A recent accident involving two goods trains which collided head-on at Melfort near Marondera is a stern reminder of the need for investments of talent, equipment and money in our railway system. To employ the best skills in state-owned enterprises (SOEs), there is need to offer attractive packages as well as drastically curtailing political interference in management of these entities.
Instead of throwing a party for sixty-nine ministerial level individuals – in the form of relatively extravagant perks of for example, a Range Rover and a Mercedes Benz (each minister), Discovery and Ford Ranger (deputy minister), Mercedes Benz and Ford Ranger (provincial minister) and a whole gamut of state largesse – by a broke government, for an economy in perpetual recession and in a poor debt-ridden country; the state should be providing key SOEs (e.g. NRZ, GMB) with the requisite capital which is a better use of public funds by a distance. Singapore provides some of the best examples of well-run SOEs in the form of a world class airline and a power utility among many. The other viable alternative is privatizing these SOEs.
Commodities are currently in a cyclical downturn and the resources sector is therefore subdued as investors wait on the sidelines for an upturn in commodity prices. However the long term view suggests that this is the time to restructure key resource assets in order to fully reap the benefits of an upside. Chiadzwa diamond mining companies should be shaping up for a meaningful and transparent contribution to treasury.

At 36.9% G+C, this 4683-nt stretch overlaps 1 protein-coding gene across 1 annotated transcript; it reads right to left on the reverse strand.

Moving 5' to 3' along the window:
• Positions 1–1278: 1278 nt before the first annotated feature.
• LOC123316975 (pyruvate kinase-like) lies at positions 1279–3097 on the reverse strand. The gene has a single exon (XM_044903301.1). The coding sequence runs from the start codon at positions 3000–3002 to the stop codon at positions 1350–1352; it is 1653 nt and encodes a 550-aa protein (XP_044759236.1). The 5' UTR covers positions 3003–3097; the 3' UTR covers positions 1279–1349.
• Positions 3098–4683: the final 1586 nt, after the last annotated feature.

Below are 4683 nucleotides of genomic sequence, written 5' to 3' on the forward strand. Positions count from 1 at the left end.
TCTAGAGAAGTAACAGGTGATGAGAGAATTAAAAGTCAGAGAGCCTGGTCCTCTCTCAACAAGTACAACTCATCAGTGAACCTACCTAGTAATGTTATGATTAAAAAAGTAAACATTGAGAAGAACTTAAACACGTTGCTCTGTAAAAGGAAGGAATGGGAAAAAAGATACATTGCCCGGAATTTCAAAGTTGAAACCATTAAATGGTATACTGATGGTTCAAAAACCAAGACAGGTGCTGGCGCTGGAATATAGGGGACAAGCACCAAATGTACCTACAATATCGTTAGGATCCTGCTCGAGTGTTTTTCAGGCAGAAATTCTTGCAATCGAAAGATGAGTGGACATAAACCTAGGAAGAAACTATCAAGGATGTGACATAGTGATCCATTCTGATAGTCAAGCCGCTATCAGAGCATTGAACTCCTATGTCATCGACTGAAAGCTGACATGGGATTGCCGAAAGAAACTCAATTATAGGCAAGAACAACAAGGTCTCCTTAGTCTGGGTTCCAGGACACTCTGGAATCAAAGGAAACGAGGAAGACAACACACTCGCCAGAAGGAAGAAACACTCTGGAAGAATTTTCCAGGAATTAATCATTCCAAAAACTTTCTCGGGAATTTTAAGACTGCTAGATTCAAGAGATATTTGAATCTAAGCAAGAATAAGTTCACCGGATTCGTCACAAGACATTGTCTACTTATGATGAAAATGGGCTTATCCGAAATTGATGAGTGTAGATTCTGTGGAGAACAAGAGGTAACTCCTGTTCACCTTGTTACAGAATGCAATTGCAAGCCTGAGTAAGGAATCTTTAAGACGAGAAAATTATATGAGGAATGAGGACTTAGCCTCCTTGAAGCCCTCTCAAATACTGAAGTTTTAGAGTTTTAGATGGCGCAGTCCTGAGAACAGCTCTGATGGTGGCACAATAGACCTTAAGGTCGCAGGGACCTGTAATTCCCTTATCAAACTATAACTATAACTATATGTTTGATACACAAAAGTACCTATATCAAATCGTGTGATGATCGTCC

This should include exploring for better quality diamonds that may be harbored in the deeper kimberlite pipes. Significant investments are required for the extraction of diamonds from these kimberlites. Therefore, the proposed merger of the diamond mining companies should be speeded up and restructuring completed to better position the merged company to attract investments for a more serious and beneficial mining business to take place.
A lot has been said about the importance of innovation to an economy but little has been said of the kind of innovation that may have success at given the prevailing economic factors. With research and development (R&D) budgets being only a minuscule or even unheard of in many of our public and private entities, how we can then create new things becomes an unfathomable mission for now. This lack of R&D funding therefore negatively affects our chances of success at science-and engineering-based innovation. Perhaps our best hope lies in efficiency-driven and customer-focused innovation. Applying world class technology in process improvements to increase productivity as well as crafting new business models that offer better customer experiences to local and regional markets are critical.
Since the dawn of time every major breakthrough and success in human development has been achieved through positive disruptive thinking and action, and not business as usual. Metaphorically, time is now ripe to discard the analogue type of old politics and go for the digital one which entails:
1: Fostering a legacy mindset, good governance and strong institutions,
2: Uplifting livelihoods through relentless economic advancement that raises standards of living for all, and
3: Respect for the rule of law, peaceful co-existence and fear of God.
We seek a leadership that believes and acts in creating a strong foundation for a better Zimbabwe which will benefit future generations. We say no to any leadership predisposed to devouring anything of value in sight for selfish and myopic reasons.
Noel T Ngangira writes in his personal capacity and can be contacted at firstname.lastname@example.org